One person described this song as "one of the worst songs I've ever heard." I can only agree.

23. Gary Wilson - Chromium Bitch (3:26) From the album "You Think You Really Know Me", 1977
Gary Wilson (born October 1953) is an American experimental musician/performance artist best known for his 1977 album "You Think You Really Know Me", after which he promptly retired from recording and performing concerts. He slowly gained a strong cult following during the 1980s and 1990s, and in the early 2000s became active again.
The album, a syncretic collision of romance, new-wave-cocktail-jazz, heartbreak, disco-porn-soundtrack-music and experimental tape manipulation did not gain substantial attention upon its initial 1977 release. Though re-released again in 1979, to little fanfare, the album eventually gained a cult following. In the late 1990s, Beck namechecked Wilson in one of his most popular songs, "Where It's At." Feeding Tube Records described the album as "the sound of a 23 year old oddball from upstate New York, wrestling with his demons and actually winning. There’s nothing quite like it. And it offers a story of hope to every weirdo who hears it."

24. Jack Hargreaves - Tench Part 5 (1:15) From the album "Know Your Fish", 1972

25. Susan Christie - King Kong (2:35) From the anthology "Columbia Singles", 2018 [recorded mid '60s]
Susan Christie is an American singer from Philadelphia, Pennsylvania. She is best known for a minor hit folk song “I Love Onions” (1966) and for her critically acclaimed solo psychedelic-folk album "Paint a Lady" recorded in 1970 but not released until 2006. She recorded a number of novelty singles for Columbia Records in the mid '60s, all apart from "I Love Onions" failed to chart.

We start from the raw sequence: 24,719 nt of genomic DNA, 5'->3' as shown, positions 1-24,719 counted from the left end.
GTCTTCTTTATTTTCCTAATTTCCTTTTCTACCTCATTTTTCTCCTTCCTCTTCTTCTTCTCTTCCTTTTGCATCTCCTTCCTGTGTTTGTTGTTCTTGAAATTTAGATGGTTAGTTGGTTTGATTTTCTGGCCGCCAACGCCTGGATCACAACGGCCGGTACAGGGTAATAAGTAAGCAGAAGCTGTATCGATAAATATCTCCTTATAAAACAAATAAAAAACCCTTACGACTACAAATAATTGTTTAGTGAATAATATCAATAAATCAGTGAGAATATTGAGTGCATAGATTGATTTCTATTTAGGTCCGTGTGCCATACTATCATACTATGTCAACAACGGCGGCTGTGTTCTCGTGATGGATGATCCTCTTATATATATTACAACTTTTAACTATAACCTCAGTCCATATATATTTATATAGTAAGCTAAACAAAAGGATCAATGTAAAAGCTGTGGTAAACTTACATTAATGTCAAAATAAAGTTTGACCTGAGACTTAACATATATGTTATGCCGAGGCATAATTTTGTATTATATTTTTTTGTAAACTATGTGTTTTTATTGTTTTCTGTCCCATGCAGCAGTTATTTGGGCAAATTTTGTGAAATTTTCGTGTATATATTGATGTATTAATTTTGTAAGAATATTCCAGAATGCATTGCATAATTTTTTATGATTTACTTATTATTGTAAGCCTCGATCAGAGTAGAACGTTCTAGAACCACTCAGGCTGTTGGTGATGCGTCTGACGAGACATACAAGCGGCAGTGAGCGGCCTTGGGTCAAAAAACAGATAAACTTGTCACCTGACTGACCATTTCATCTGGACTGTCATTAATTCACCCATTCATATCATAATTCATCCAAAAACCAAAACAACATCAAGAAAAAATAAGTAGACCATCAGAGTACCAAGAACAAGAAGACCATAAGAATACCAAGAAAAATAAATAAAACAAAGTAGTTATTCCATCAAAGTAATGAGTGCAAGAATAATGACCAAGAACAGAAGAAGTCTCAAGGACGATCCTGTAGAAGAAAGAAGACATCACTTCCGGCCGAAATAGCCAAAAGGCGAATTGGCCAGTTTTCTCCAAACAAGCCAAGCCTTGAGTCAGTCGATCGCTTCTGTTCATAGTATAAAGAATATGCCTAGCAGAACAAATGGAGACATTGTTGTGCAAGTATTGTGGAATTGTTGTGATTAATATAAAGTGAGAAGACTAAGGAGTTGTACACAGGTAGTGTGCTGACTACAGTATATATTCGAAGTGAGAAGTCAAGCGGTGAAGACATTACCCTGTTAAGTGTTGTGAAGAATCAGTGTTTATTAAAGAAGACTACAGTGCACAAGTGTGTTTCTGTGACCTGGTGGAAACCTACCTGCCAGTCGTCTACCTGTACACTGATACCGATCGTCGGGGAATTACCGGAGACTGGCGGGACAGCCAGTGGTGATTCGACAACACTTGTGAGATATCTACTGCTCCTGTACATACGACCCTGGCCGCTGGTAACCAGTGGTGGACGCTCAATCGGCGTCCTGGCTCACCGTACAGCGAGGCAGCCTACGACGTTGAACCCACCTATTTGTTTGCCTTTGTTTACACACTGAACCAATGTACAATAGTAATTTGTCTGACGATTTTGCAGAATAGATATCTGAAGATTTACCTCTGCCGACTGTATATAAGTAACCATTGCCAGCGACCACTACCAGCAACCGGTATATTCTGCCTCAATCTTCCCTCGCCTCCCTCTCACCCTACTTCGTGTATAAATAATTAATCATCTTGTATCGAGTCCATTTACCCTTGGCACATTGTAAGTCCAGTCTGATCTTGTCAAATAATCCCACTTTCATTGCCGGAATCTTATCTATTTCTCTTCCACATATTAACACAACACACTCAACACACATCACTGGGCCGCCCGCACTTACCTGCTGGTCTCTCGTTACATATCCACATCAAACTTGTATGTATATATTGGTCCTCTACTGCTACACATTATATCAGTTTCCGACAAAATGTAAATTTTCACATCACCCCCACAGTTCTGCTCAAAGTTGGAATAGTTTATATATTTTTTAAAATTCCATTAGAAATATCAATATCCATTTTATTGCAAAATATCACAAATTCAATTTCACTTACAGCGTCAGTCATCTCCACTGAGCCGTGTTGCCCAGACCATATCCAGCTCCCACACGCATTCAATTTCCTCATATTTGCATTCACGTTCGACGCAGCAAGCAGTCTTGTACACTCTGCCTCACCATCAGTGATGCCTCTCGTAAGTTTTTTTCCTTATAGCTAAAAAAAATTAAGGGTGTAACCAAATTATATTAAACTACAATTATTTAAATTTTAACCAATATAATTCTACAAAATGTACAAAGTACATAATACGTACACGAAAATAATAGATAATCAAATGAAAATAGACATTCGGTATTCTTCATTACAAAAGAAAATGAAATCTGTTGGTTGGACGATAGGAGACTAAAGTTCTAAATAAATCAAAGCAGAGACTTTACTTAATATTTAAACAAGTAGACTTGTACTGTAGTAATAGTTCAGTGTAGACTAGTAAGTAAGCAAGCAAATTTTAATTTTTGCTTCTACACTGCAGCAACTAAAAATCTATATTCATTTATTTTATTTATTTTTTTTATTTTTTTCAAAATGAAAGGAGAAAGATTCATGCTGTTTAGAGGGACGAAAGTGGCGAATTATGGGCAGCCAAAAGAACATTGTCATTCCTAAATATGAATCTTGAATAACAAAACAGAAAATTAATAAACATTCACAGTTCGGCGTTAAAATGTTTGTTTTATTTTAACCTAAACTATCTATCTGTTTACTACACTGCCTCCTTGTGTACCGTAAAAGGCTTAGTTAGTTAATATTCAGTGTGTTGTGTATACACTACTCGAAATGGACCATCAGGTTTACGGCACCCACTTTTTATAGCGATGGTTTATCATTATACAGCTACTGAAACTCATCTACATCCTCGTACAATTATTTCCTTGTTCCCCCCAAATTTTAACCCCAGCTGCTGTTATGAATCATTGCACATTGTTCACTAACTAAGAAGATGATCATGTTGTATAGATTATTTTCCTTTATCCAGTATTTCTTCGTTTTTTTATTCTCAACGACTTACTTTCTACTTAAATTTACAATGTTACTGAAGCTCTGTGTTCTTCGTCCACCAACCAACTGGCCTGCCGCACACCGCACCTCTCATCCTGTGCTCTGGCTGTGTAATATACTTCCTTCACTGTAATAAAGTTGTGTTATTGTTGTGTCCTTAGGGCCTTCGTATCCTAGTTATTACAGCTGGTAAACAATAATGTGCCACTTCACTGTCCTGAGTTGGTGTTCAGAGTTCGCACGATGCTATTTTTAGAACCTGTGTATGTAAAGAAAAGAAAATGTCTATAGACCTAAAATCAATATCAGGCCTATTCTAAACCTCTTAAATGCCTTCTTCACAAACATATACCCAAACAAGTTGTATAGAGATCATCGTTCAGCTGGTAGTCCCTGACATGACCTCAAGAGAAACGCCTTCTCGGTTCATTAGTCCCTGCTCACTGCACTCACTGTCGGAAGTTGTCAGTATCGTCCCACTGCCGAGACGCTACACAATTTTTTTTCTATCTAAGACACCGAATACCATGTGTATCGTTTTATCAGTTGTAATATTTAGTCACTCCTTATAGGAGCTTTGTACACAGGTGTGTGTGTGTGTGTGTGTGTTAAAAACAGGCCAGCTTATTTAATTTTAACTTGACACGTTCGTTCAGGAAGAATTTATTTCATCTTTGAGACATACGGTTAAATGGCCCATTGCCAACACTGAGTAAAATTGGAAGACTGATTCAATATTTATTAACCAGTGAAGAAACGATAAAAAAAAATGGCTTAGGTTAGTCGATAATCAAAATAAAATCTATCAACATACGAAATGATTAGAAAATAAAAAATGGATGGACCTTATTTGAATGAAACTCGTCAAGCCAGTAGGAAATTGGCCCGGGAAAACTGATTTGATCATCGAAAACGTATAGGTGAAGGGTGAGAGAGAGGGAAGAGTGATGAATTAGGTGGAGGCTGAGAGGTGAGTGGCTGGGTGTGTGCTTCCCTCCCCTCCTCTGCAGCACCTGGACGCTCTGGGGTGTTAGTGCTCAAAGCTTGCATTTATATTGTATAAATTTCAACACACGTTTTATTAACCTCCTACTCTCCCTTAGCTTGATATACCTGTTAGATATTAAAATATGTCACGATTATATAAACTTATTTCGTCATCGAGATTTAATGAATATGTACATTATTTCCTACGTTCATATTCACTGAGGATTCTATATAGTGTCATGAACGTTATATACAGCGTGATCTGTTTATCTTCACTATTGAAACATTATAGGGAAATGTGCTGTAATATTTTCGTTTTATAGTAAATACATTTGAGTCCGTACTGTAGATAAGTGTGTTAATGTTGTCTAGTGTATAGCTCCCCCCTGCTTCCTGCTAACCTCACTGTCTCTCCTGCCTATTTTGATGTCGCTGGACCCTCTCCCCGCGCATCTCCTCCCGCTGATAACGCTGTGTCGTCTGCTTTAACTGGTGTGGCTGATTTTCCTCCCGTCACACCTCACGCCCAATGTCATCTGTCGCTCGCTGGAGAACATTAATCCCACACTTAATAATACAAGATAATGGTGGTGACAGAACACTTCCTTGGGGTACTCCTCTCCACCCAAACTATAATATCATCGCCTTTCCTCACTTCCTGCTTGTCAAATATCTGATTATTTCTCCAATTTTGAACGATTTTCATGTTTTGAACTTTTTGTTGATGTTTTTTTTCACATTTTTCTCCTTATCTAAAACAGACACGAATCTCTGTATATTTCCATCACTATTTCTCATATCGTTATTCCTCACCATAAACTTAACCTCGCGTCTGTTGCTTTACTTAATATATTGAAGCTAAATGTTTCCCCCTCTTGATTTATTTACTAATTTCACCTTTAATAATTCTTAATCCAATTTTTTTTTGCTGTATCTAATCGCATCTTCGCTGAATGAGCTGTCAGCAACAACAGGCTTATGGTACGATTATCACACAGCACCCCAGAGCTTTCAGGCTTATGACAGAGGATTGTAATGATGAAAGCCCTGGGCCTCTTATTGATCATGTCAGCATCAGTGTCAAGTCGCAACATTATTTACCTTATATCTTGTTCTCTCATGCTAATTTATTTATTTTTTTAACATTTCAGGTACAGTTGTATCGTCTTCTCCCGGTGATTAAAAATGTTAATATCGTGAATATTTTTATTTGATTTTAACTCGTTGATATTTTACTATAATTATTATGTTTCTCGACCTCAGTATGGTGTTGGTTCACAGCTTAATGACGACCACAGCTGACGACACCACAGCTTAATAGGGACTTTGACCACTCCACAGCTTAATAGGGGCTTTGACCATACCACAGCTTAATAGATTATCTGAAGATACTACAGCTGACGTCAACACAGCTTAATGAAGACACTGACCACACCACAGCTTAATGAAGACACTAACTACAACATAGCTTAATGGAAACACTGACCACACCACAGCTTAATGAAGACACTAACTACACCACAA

The track featured here, as far as I know was never released but probably recorded the same period as her Colombia singles. Following the failure to complete "Paint a Lady", a mixture of country, folk, and psychedelic songs, Christie abandoned her dreams of recording as an independent artist, working instead as a jingle singer and focusing on personal and family life. "I had decided against being a normal singer because jingle work was easier to fit around the children. I sang about bladder control, detergents, Diet Pepsi and Maxwell House coffee," she said during a 2008 interview.

26. Richard Harris - Interim (3:06) From the album "The Yard Went On Forever...", 1968
Richard John Harris (1 October 1930 – 25 October 2002) was an Irish actor and singer. He appeared on stage and in many films, appearing as Frank Machin in This Sporting Life, for which he was nominated for the Academy Award for Best Actor, and King Arthur in the 1967 film Camelot, as well as the 1981 revival of the stage musical.